After being forced to give up studies and running away from home, the young Edapparath Rajan faced several trials and tribulations before earning reputation as a Kathakali artiste. June 13 is his first death anniversary.

When his uncle declined to dole out his school fees any further, Edapparath Rajan was forced to give up studies at the upper primary level. The indignation drove the young boy from his village north of Kochi all the way to Madras (now Chennai), where he hoped to make a living.

The immediate future, in the mid-1940s, proved tough for the native of Ezhikkara near Vadakkan Paravur. But then it set the stage for a glorious quirk of fate — he learnt dance. Eventually, Rajan was back in Kerala as a young man and, courtesy another dramatic twist, became a student of the State’s premier performing-arts institute, the Kerala Kalamandalam.

There was more struggle in store for Rajan. His family recalls those poignant episodes as the Kathakali circuit braces up to organise Rajan’s first death anniversary observance on Thursday at Tripunithura, the town where he lived for half a century since 1963. The master’s daughter, Sobha S, notes that Rajan spent his early life in Tamil Nadu as an odd-jobs boy. “He survived the first three days in Madras on tap water. Then a hotel owner gave him work,” she says.

In the heat, the boy would fetch water in vessels hung from both sides of a bicycle he was given. The errands weren’t short and Rajan earned 50 paise a day.

“Once he fell down from the vehicle. It left him with a dent close to one knee. That stayed on,” the daughter recounts.

Sobha, along with her husband Evoor Rajendran Pillai, a Kathakali artiste and disciple of Rajan, is busy with the last leg of the remembrance function being organised by the nascent Kalamandalam Rajan Master Memorial Charitable Society.

The teenager pulled on, and got an unexpected break that changed the rest of his life. A senior member of renowned dancer Uday Shankar’s troupe happened to notice Rajan — fair and handsome — and asked if the boy was keen to join him.

The prospect of being a dancer thrilled the youngster. Rajan learnt his steps and movements quickly, simultaneously practising basic lessons of south Indian classical music. “Soon he figured in certain song-and-dance scenes of Tamil films (of the 1950s),” says Sobha. “What’s more, he even began choreographing items on his own.”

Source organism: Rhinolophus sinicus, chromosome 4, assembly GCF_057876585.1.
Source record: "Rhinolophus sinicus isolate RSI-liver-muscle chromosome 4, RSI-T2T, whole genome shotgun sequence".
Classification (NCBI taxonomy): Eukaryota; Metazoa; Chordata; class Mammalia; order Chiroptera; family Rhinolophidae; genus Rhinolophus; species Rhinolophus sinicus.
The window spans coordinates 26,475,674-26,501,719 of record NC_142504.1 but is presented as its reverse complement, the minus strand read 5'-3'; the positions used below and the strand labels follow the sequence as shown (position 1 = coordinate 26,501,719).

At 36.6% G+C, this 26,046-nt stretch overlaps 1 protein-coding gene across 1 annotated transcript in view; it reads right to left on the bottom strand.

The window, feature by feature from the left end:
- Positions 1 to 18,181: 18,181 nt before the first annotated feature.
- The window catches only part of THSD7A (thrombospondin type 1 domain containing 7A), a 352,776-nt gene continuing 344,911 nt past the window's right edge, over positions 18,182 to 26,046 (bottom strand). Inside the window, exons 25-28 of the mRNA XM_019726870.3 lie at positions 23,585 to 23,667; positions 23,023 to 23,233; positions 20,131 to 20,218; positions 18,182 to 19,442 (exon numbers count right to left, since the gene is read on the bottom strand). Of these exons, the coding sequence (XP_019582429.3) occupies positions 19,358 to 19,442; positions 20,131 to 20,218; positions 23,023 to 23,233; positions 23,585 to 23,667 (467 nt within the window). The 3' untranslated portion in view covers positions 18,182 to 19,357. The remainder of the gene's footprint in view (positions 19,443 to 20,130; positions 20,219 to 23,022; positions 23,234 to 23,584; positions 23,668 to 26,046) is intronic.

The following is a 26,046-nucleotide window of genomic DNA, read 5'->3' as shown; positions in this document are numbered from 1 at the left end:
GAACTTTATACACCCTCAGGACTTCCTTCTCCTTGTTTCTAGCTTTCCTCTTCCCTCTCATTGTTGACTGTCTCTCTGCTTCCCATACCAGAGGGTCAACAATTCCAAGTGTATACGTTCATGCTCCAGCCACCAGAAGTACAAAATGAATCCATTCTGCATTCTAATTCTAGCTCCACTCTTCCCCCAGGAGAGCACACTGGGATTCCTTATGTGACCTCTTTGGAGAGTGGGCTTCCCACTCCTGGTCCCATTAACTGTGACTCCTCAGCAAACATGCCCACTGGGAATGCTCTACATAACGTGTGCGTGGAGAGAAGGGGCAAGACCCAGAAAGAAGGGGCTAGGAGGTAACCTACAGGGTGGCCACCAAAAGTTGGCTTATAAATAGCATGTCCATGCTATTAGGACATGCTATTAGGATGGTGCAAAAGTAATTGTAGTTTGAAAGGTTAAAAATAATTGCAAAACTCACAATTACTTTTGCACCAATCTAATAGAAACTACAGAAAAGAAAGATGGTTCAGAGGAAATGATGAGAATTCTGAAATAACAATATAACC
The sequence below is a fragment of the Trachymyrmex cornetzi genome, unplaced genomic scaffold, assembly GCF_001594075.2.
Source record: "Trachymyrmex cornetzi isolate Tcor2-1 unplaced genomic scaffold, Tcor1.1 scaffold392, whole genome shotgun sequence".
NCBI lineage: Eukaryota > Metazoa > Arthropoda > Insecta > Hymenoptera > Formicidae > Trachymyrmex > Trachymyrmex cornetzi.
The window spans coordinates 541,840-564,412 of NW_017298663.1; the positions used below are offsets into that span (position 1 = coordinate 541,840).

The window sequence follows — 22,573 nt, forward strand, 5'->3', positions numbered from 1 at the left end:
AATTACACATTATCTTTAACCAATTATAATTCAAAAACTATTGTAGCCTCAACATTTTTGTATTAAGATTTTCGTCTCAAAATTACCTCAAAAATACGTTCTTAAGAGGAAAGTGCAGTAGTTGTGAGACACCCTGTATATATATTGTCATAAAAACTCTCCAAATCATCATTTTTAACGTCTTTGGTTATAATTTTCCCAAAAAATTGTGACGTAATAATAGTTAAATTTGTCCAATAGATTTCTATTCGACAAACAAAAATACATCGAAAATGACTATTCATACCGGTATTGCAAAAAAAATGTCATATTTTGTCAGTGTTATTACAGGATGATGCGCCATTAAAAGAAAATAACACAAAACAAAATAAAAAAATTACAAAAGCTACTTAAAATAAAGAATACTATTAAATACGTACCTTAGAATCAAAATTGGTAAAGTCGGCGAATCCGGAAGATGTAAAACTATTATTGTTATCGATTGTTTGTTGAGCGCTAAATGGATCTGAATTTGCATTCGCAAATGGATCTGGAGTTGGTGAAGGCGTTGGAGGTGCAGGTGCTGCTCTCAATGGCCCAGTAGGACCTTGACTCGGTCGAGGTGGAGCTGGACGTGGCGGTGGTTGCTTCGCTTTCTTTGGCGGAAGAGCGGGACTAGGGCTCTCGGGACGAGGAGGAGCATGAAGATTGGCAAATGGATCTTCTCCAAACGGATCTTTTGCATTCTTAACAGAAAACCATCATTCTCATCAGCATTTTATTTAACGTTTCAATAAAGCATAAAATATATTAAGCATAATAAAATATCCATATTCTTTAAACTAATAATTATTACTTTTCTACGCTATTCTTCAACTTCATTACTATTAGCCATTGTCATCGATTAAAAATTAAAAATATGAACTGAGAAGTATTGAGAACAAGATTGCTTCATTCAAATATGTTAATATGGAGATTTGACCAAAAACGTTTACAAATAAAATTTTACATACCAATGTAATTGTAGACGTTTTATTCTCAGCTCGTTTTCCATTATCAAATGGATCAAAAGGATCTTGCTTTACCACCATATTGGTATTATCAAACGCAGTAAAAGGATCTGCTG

His choreography skills, aided by his habit of collecting music records, led Rajan to form a small dance troupe. The team was invited for a show in North Malabar as part of a Sahitya Parishath meeting in Thalassery.

The programme also featured Kathakali by Kalamandalam Krishnan Nair.

The star exponent’s performance as Poothana-in-disguise completely captivated Rajan. He was inspired to learn Kathakali, and passed the admission test at Kalamandalam. But the institute’s norms mandated his paying the fees because the candidate was over-aged. “My father also had to pay a pending fee at his school in Paravur to organise his academic certificate. He did all that from his small savings,” says Sobha.

Sobha’s husband Rajendran Pillai, who is now principal at the International Centre for Kathakali in Delhi, says Rajan had to deal with a lot of anxiety in his first year at Kalamandalam. “Authorities there told him that only good performance as a student in the first year would ensure waiver of his fee for the remaining five years. Fearing a botched course, he would take down notes from the seniors after the day’s classroom exercises.”

Rajan was exempted from further expenses at Kalamandalam as he earned the affection of his gurus — all legends, Vazhenkada Kunchu Nair, Keezhpadam Kumaran Nair, Ramankutty Nair and Padmanabhan Nair.

Two years after graduation, Kalamandalam Rajan joined as a Kathakali teacher at the RLV College in Tripunithura. In a pleasant coincidence, that also meant that the legendary Krishnan Nair would be his senior colleague and virtual guide. In 1993, Rajan’s alma mater in Cheruthuruthy conferred on him the Kerala Kalamandalam Award. He was presented the Pattikkamthodi Ravunni Menon Memorial Award in 2008. A year later, the Sangeet Natak Akademi Award came looking for Rajan, who had performed extensively in India and abroad.

Today, his grandson Arjun Raj attributes much of his accomplishment as a Kathakali and Carnatic vocalist to encouragement from Rajan.

The late artiste’s family, friends and Kathakali aficionados are organising a night-long Kathakali performance on June 13, featuring established masters as well as new-generation artistes. The function at Kalikotta Palace will also see the presentation of the first Sri Kalamandalam Rajan Master Memorial Award to septuagenarian Kathakali artiste Kalamandalam K.G. Vasudevan.

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